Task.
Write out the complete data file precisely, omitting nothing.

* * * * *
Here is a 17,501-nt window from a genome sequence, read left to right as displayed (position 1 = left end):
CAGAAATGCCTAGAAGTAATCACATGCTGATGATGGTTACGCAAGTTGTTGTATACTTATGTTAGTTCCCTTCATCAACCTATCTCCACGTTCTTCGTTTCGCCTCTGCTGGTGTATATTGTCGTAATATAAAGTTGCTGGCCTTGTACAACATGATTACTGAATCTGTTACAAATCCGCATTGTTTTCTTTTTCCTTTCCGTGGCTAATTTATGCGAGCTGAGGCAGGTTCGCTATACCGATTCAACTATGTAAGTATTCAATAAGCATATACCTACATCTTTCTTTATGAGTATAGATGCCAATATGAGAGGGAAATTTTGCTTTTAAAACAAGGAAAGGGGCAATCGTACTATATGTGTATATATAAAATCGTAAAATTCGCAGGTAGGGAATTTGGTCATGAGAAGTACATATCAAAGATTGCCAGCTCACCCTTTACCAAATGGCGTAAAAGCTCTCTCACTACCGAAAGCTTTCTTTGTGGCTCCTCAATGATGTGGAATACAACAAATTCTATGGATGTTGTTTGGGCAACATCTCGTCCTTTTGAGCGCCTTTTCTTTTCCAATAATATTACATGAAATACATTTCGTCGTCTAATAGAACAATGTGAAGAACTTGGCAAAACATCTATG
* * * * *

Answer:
Here is a 17,501-nt window from a genome sequence, read left to right as displayed (position 1 = left end):
CAGAAATGCCTAGAAGTAATCACATGCTGATGATGGTTACGCAAGTTGTTGTATACTTATGTTAGTTCCCTTCATCAACCTATCTCCACGTTCTTCGTTTCGCCTCTGCTGGTGTATATTGTCGTAATATAAAGTTGCTGGCCTTGTACAACATGATTACTGAATCTGTTACAAATCCGCATTGTTTTCTTTTTCCTTTCCGTGGCTAATTTATGCGAGCTGAGGCAGGTTCGCTATACCGATTCAACTATGTAAGTATTCAATAAGCATATACCTACATCTTTCTTTATGAGTATAGATGCCAATATGAGAGGGAAATTTTGCTTTTAAAACAAGGAAAGGGGCAATCGTACTATATGTGTATATATAAAATCGTAAAATTCGCAGGTAGGGAATTTGGTCATGAGAAGTACATATCAAAGATTGCCAGCTCACCCTTTACCAAATGGCGTAAAAGCTCTCTCACTACCGAAAGCTTTCTTTGTGGCTCCTCAATGATGTGGAATACAACAAATTCTATGGATGTTGTTTGGGCAACATCTCGTCCTTTTGAGCGCCTTTTCTTTTCCAATAATATTACATGAAATACATTTCGTCGTCTAATAGAACAATGTGAAGAACTTGGCAAAACATCTATG